Burns Severity MinorModerateMajor Adult <10% TBSAAdult 10-20% TBSAAdult >20% TBSA Young or old < 5% TBSAYoung or old 5-10% TBSAYoung or old >10% TBSA <2% full thickness burn2-5% full thickness burn>5% full thickness burn High voltage injuryHigh voltage burn Possible inhalation injuryKnown inhalation injury Circumferential burn Significant burn to face, joints, hands or feet Other health problemsAssociated injuries
Sunburn Prevention Avoid sun exposure between 10 am & 4 pm – Seek shade – UV index 0-11+ Risk of sunburn http://www.epa.gov/sunwise/uvindex.html Sunscreen – SPF 30 or greater – UVA/UVB – Apply generously 15-30 minutes before exposure – Reapply every two hours
Sunburn Treatment Take a cool shower/bath or use cool compresses Liberal use of moisturizer Hydrate Anti-inflammatory – Ibuprofen – 1% Hydrocortisone
Burn First Aid for Minor Burns Cool the burn – Don’t use ice Apply a sterile bandage – Observe for infection Hydrate Take an anti-inflammatory – Ibuprofen
Poison Oak Prevention Learn to spot poison oak in all seasons Wear protective clothing when exposed to brush If exposed scrub with soap and water, or rubbing alcohol, within 10 minutes. Scrub under your nails, plant oil can be spread by oil on your fingers If your pet has been exposed wash in shampoo and water, wear rubber gloves Wash exposed equipment with soap and water, the oil can stay potent for as long as five years.
West Nile Virus Spread by infected mosquitos Can cause encephalitis (inflammation of the brain) or meningitis (inflammation around the brain and spinal column) People over 60 and the chronically ill are most at risk Incubation period is generally 2-6 days Most people are infected June – September
West Nile Virus Symptoms 70-80% of people exposed to West Nile Virus do not develop symptoms About 1 in 5 people who are infected will develop a fever with other symptoms such as headache, body aches, joint pains, vomiting, diarrhea, or rash. Most people with this type of West Nile virus disease recover completely, but fatigue and weakness can last for weeks or months.
West Nile Virus Symptoms Less than 1% of people who are infected will develop a serious neurologic illness such as encephalitis or meningitis. The symptoms of neurologic illness can include headache, high fever, neck stiffness, disorientation, coma, tremors, seizures, or paralysis. Recovery from severe disease may take several weeks or months. Some of the neurologic effects may be permanent. About 10 percent of people who develop neurologic infection due to West Nile virus will die.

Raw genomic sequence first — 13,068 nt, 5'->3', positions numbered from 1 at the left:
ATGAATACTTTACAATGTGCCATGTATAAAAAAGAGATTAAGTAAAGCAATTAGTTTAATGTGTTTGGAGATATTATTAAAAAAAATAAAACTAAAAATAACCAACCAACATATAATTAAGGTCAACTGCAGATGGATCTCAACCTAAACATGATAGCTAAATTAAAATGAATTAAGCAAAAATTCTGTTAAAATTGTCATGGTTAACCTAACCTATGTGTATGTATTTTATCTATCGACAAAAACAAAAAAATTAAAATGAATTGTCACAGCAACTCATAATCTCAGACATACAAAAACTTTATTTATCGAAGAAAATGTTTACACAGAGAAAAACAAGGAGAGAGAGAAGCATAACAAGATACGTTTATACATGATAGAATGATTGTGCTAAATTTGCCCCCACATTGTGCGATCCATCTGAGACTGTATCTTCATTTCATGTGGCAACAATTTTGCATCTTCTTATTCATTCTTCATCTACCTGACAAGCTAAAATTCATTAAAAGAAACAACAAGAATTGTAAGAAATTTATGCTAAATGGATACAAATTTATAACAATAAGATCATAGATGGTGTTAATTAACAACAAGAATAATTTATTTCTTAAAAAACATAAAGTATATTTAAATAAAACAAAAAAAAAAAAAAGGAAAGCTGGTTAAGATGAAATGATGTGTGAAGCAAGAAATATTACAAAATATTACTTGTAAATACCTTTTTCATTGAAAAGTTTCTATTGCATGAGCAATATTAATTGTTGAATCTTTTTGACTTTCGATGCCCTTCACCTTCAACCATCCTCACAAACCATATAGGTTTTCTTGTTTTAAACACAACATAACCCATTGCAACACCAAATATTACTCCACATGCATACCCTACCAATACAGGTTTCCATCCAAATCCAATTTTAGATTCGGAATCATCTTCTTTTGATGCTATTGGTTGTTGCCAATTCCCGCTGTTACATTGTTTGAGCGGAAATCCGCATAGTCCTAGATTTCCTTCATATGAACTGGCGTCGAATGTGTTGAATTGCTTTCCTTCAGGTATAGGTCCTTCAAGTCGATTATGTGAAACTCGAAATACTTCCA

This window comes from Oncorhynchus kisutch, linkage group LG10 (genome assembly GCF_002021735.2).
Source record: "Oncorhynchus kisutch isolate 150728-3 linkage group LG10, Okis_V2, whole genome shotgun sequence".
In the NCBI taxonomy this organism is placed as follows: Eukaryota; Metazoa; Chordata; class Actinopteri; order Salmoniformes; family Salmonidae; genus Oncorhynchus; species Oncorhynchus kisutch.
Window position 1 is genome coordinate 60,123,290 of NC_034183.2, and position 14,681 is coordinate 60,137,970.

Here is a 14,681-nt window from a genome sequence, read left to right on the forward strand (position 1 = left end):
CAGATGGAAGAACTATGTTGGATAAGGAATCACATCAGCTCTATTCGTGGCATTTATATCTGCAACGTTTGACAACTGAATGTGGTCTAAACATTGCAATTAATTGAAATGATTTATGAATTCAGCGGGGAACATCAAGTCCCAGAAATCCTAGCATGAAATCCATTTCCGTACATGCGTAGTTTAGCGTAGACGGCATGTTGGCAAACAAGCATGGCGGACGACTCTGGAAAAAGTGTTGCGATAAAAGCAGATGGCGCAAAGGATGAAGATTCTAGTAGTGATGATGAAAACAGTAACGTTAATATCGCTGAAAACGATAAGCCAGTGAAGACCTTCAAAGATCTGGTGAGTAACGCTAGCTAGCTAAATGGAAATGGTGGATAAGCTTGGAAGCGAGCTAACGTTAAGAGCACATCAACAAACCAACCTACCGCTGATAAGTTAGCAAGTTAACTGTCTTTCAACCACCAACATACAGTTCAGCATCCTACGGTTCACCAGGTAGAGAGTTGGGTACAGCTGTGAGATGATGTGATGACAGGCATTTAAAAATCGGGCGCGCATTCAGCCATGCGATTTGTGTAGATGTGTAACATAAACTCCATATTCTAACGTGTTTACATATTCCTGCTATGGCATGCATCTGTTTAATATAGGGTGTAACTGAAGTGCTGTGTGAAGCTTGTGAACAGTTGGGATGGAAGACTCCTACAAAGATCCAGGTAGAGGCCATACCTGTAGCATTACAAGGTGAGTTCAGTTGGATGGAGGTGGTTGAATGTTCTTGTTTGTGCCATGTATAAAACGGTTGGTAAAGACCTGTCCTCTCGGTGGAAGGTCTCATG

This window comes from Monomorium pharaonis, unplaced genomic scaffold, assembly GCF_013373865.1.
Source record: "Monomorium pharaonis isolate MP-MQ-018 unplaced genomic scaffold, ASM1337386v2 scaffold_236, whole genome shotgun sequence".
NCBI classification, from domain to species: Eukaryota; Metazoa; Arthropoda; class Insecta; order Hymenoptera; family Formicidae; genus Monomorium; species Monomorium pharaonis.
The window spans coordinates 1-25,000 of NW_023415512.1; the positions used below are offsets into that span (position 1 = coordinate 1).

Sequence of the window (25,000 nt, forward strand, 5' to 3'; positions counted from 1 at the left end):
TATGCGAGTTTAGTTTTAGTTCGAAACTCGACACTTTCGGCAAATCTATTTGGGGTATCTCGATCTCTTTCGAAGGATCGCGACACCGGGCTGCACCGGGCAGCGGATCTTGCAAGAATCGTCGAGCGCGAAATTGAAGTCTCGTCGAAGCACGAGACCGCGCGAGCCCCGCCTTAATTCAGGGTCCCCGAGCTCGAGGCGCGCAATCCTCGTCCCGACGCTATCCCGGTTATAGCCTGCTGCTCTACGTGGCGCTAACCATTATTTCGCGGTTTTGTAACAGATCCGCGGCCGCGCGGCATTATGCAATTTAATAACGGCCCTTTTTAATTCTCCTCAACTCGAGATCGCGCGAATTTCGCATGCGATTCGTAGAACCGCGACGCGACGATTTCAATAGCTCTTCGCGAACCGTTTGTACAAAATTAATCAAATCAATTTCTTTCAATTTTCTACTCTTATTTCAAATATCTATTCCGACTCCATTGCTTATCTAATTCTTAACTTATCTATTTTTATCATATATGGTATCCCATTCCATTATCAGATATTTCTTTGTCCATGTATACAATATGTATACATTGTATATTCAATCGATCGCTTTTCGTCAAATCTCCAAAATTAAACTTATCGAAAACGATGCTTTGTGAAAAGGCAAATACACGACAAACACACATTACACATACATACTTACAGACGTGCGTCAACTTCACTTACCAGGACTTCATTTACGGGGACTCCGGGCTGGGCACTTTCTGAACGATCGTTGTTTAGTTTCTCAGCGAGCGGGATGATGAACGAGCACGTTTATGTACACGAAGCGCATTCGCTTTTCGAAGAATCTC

West Nile Virus Prevention Avoid mosquito infected areas Reduce mosquito breeding grounds Wear protective clothing Use mosquito repellant – Of the products registered with the EPA, those containing DEET, picaridin, IR3535, and some oil of lemon eucalyptus and para-menthane-diol products provide longer-lasting protection. Report dead birds to the local health department
Lyme Disease Caused by the bacterium Borrelia burgdorferi transmitted to humans through the bite of infected blacklegged ticks
Early Lyme Disease Symptoms “Bull’s-eye” rash: Erythema Migrans (EM) Fatigue, chills, fever, headache, muscle and joint aches, and swollen lymph nodes 3-30 days post-tick bite
Lyme Disease Early Disseminated Stage Additional EM lesions in other areas of the body Facial or Bell's palsy Severe headaches and neck stiffness due to meningitis
Lyme Disease Early Disseminated Stage Pain and swelling in the large joints (such as knees) Shooting pains that may interfere with sleep Heart palpitations and dizziness due to changes in heartbeat
Lyme Disease Late Disseminated Stage Approximately 60% of patients with untreated infection may begin to have intermittent bouts of arthritis, with severe joint pain and swelling. Large joints are most often affected, particularly the knees.
Lyme Disease Late Disseminated Stage Up to 5% of untreated patients may develop chronic neurological complaints months to years after infection – shooting pains – numbness or tingling in the hands or feet – problems with short-term memory.
Lyme Disease Prevention Be extra vigilant in warmer months (April- September) when ticks are most active. Avoid wooded and bushy areas with high grass and leaf litter. Wear protective clothing. Use repellents that contain 20% or more DEET on the exposed skin. Use products that contain permethrin on clothing.
Lyme Disease Prevention Find and remove ticks from your body. Pull upward with steady, even pressure. Don't twist or jerk the tick After removing the tick, thoroughly clean the bite area and your hands with rubbing alcohol, an iodine scrub, or soap and water.
Lyme Disease Testing & Treatment Testing blood for evidence of antibodies against the Lyme disease bacteria Antibiotics for 2-3 weeks Symptom management
Abrasions Use soap and water to clean the wound. – Irrigate as needed Apply pressure to stop the bleeding Apply topical antibiotic cream – Bacitracin not Neosporin due to skin allergies Apply a sterile dressing Observe for infection
Abrasions When to Seek Medical Attention If you are unable to control the bleeding. Wound edges of the cut are jagged or gape open The cut is deep (1/4 inch or more), or you can see fat or muscle. You can't get all of the dirt or debris out of the wound, or the wound was caused by something very dirty or rusty. You have a puncture wound or a deep cut and haven't had a tetanus shot in the past 5 years. The wound is from an animal or human bite. You have numbness, loss of sensation, or loss of movement.
Minor Lacerations Glue Me Dermabond Clean and irrigate wound Approximate wound edges Gently apply adhesive to the external skin surface Wipe off excess adhesive immediately Hold wound edges together for 30 seconds Adhesive acts as its own water-resistant bandage, and no added coverings are needed. No ointment, it will cause adhesive to fail. Adhesive will spontaneously peel off in five to 10 days.